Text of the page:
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Training with a Power Meter

By Troy Jacobson

Training with a power meter is a great way to take the guess work out of 'how hard' or 'how much' you're doing on the bike. Simply put, a weight lifter wouldn't do the bench press without knowing exactly how much weight is on the bar and how many sets and reps he or she is aiming to complete... or workload in a given workout.

In that same vein, a cyclist produces work in the measurable form of watts (power) when riding a bike. By understanding the relationship between workload and recovery, one can then train at certain intensities in a progression that will bring about a training adaptation. Sound confusing? It's not really, and I'm going to help you to understand more by sharing my power files with you.

Now that I've turned 40, I'm planning to get back into competition as a masters athlete. With limited time to train (sound familiar?!) due to family, work, travel, etc., I need to maximize my workouts each and every session. Along those same lines, I also need to be mindful of avoiding overtraining (I'm not 25 anymore) and injury. It's a good thing I found a qualified coach who can help me in my training process.

So, after several years of simply 'exercising' by doing steady state aerobic work just to stay in shape and in the attempt to avoid the middle age spare tire around the waistline, I started doing some intervals again recently. The first step when training with power is to discover your FTP or 'functional threshold power.'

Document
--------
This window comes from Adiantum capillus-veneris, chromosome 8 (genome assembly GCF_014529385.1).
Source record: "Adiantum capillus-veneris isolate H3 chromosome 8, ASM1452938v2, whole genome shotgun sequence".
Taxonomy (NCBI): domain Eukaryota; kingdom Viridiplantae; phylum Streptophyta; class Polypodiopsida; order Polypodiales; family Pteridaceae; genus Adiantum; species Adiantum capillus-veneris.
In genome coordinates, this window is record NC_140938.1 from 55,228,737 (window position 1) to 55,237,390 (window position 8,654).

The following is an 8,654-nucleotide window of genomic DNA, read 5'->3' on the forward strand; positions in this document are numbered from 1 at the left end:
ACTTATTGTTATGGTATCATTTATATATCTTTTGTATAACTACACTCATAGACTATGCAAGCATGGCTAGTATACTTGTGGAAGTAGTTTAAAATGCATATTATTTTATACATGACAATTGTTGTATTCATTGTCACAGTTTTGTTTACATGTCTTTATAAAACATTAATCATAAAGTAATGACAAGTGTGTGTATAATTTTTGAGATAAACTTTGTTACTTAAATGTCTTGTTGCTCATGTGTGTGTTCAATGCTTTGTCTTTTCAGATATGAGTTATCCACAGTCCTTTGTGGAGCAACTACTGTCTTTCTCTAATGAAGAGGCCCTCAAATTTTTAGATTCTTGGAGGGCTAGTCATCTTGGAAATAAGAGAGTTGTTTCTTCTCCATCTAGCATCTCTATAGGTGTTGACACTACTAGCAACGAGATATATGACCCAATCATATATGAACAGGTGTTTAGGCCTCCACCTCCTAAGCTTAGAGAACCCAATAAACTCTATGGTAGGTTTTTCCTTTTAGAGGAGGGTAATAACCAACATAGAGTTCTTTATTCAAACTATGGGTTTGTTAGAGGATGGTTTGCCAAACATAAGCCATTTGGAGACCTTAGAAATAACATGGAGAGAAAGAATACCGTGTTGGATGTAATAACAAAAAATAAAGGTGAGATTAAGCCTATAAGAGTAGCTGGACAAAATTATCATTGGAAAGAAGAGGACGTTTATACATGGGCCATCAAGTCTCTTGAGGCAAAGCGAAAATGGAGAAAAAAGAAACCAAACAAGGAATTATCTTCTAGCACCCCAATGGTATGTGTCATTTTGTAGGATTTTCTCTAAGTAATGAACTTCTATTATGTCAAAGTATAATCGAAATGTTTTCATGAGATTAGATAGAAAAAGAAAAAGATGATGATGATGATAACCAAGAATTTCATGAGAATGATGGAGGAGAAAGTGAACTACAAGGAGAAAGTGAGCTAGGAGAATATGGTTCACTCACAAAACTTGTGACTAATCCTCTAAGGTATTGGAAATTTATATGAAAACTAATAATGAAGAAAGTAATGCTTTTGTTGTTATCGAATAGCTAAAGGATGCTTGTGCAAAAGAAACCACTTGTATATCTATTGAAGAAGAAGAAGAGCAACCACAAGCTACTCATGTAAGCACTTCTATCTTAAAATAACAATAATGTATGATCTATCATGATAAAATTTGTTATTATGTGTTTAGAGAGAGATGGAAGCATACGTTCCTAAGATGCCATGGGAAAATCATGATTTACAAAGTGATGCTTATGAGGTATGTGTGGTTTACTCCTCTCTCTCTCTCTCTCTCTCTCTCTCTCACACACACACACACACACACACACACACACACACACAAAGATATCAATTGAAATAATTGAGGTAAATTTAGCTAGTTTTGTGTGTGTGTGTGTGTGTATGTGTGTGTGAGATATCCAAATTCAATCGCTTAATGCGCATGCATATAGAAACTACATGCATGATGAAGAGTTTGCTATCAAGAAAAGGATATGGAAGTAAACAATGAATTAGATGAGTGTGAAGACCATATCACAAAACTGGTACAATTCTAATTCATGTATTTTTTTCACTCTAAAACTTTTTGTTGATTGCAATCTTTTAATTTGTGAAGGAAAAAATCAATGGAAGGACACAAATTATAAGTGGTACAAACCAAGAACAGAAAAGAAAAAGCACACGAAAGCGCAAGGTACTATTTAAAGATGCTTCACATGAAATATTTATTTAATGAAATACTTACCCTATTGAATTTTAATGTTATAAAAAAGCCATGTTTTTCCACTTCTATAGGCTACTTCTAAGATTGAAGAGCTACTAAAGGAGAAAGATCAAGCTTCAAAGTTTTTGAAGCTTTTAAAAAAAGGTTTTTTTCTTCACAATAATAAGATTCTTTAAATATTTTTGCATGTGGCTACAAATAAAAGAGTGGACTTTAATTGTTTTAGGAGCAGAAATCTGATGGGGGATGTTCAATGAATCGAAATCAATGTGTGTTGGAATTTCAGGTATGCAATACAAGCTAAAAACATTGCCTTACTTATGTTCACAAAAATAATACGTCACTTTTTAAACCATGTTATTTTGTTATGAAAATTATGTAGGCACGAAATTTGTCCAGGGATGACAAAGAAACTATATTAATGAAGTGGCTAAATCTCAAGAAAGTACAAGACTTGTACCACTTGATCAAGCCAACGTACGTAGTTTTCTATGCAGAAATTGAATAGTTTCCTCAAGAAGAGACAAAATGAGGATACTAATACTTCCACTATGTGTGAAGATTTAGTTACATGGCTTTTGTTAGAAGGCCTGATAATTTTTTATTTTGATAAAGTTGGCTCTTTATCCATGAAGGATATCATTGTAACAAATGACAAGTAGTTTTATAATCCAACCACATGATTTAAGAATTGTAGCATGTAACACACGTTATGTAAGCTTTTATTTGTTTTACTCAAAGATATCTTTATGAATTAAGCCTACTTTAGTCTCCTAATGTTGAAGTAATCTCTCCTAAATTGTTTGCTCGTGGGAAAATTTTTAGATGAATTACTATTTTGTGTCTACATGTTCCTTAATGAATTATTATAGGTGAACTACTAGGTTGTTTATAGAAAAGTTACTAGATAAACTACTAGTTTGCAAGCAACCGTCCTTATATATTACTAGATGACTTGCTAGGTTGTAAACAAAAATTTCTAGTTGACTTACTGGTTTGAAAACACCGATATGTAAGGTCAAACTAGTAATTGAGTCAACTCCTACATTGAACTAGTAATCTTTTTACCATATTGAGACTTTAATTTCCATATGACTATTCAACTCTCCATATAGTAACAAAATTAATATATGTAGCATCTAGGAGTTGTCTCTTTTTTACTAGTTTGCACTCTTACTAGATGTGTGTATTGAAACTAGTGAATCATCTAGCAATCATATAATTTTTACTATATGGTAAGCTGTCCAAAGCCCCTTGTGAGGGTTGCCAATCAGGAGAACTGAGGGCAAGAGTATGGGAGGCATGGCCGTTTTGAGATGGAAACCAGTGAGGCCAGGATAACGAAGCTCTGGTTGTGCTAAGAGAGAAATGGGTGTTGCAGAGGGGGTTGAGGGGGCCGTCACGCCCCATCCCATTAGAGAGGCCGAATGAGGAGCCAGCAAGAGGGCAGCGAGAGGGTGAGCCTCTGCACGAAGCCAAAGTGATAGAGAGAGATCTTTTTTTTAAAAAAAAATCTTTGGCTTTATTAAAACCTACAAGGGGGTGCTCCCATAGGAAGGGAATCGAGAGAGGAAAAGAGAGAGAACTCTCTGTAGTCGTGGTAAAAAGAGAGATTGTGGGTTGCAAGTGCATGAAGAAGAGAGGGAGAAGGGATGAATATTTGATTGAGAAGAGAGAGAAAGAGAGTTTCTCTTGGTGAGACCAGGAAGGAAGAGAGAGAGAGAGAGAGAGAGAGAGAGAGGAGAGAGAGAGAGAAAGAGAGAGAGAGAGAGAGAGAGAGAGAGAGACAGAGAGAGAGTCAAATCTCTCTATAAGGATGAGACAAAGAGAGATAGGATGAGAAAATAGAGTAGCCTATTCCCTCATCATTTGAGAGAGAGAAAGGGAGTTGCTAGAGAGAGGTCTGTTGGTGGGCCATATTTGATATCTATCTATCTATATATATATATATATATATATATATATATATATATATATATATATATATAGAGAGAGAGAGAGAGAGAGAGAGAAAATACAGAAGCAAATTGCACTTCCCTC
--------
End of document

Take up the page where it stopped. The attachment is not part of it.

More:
Bascially, it's a 20 minute all-out effort at your highest sustainable output. You take your average power output in watts for that 20 minute, subtract 5% and that's your 'functional threshold'. This number comes in very handy both for retesting purposes (to see if you've improved) and for setting up your power training zones. Of course, the most accurate test is to actually compete in a 40k TT (or ride your brains out for 1 hour), but it's unreasonable to go this hard too often. In my test several weeks ago, my 20 minute result was found to yield 332 watts. That number is OK for a competitive 40 year old, but when you compare it to 440 watts that several of the grand Tour contenders are able to generate for up to 20-30 minutes in the mountains in late stages, it really tends to humble you! That, plus the fact that I weigh in at around 170 lbs at 6 ft tall and most of the guys in the pro peleton are between 140-155 lbs... which means their power to weight ratio is through the roof! Someone at a tri-camp in Tucson once asked me 'how do I climb Mt. Lemmon faster?' I quickly responded, matter of factly and without being politically correct, 'lose some weight.' Of course, it was a female athlete with a great sense of humor who asked me the question, but I was never able to live it down still to this day, even though my answer was factual!

Back to training with power. If you know your FTP, you can begin to develop training plans around that number. Every time you turn the pedals, you create work that is measured by the power meter and is recorded for analysis. It's really interesting because you can see where you are strong (on hills?) or weak (on the flats?). I, for example, have a rather efficient climbing technique, using the entire pedal stroke so my power numbers are really solid on uphills and into headwinds. When I'm on the flats or going downhill, my power numbers drop due to inefficiency in that downward stroke. This is something I now know I need to work on for race day.